Yet in the first quarter against the Chicago Bulls at Gainbridge Fieldhouse on Wednesday, the Pacers played like their minds were already on the beach with a Piña colada in hand. (Sounds good, doesn’t it?)
The Bulls carved them up early and often and led 39-15 after 1. To top it off, they nailed a buzzer-beating 3.
It was a troubling Pacers start, which sounds familiar because it’s been among their biggest issues. But this was their worst of the season, punctuated by a 24-point deficit after just 12 minutes.
It was alarming because they had spent all of Tuesday’s practice focused on defense, blocking out and rebounding.
The Pacers, meanwhile, had barely reached 15 points by the end of the quarter, had more turnovers (7) than field goals (5), were out-rebounded by eight, shot 27.8% and managed just four points in the paint. To compound the issue, they gave up four 3-pointers to a team that averages the fewest per game (10).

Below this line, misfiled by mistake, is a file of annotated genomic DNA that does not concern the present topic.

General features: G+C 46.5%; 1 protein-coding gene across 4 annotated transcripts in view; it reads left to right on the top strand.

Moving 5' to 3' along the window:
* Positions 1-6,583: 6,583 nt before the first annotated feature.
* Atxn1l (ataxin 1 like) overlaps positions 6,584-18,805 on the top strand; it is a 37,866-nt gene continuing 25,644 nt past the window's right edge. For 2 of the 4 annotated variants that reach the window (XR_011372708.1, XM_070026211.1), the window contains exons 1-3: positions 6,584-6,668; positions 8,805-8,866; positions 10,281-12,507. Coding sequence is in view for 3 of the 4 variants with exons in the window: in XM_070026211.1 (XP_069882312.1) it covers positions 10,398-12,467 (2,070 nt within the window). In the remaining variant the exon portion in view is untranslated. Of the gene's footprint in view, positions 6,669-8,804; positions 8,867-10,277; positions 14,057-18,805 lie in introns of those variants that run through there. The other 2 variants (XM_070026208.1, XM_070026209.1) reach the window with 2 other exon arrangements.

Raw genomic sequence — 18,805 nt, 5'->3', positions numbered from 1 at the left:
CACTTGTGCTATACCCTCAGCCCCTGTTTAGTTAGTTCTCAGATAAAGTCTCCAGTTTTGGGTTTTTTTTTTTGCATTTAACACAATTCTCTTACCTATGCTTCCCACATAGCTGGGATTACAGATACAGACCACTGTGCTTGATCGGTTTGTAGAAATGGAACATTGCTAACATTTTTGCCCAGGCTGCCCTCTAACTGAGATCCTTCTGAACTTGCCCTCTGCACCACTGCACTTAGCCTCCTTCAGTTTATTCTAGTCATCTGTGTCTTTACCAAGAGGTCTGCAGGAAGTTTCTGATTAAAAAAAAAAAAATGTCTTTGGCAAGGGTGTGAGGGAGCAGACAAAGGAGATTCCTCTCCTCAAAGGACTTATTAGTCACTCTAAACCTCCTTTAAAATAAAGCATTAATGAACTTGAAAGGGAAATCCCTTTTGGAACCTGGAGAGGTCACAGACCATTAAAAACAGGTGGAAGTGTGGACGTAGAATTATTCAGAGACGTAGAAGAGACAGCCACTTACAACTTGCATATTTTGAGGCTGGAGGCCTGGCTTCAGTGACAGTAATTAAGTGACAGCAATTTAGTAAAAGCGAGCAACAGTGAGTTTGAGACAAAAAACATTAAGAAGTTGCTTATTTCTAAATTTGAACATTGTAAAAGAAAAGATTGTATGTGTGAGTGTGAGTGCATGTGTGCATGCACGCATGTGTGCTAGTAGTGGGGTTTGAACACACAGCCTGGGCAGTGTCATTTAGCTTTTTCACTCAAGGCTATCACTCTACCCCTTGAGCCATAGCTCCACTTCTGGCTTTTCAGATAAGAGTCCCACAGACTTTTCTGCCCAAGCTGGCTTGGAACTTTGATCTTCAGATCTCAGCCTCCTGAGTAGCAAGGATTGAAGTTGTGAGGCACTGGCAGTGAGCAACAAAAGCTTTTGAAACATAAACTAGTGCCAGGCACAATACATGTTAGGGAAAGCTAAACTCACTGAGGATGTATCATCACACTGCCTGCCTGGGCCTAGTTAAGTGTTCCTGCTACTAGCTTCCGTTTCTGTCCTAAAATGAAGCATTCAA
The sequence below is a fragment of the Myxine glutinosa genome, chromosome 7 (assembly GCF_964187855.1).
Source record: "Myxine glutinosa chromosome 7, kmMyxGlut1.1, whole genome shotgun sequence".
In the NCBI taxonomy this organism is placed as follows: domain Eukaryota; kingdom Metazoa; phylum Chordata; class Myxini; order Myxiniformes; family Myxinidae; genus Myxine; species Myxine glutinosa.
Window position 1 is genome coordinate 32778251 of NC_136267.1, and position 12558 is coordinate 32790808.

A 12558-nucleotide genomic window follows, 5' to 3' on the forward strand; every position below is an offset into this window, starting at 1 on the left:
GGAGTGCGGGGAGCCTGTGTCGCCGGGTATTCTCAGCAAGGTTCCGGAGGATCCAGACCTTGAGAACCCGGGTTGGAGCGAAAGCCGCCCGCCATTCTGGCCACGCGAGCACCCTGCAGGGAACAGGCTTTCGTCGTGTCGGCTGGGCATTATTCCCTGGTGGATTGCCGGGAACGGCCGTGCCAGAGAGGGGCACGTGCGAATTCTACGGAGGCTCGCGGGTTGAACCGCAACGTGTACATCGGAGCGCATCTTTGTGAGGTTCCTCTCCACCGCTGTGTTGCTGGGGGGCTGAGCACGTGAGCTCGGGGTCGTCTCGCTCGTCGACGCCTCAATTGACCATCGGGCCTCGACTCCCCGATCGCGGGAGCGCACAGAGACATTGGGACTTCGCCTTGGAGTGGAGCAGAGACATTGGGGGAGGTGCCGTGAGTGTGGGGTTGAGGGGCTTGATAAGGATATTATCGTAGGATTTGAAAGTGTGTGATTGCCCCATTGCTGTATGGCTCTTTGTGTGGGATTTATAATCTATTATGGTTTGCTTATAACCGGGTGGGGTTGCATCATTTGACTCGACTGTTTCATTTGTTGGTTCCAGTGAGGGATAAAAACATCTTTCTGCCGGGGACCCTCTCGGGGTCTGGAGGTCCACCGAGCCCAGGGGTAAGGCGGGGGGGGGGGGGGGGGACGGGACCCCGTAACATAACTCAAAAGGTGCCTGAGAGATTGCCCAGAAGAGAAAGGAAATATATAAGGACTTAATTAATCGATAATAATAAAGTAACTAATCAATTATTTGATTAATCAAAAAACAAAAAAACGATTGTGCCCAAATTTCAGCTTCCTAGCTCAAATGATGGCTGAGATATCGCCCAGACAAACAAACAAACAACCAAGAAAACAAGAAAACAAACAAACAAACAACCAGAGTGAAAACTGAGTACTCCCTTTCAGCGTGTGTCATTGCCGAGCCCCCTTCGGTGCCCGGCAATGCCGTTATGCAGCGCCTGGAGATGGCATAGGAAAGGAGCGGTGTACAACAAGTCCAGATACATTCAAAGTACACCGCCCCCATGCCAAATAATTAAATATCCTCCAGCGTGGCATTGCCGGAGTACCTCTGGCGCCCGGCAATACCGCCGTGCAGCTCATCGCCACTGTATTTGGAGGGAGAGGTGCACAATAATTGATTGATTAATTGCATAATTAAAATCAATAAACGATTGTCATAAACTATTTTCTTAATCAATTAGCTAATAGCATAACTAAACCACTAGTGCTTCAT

“Our team has continued to play in all these situations all year long,” Carlisle said following their 117-113 win. “We were dangerously close in the first quarter to getting booed by the greatest fans in the NBA. And we responded.
“The majority of it is presence and hard play, and we figured out a few things out offensively. It’s about the defensive end.”
The Pacers woke up for the final three quarters as if they finally got the smelling salts they needed. They chipped away at the Bulls’ lead with a 24-9 start to the second quarter, which trimmed the deficit from 24 to just nine in the first seven and a half minutes.
And helping lead the charge was Chris Duarte, who went from DNP-CD (Did Not Play - Coach’s Decision) to playing the entire second frame and chipping in 11 points.
The deficit was 16 at half, and then things intensified.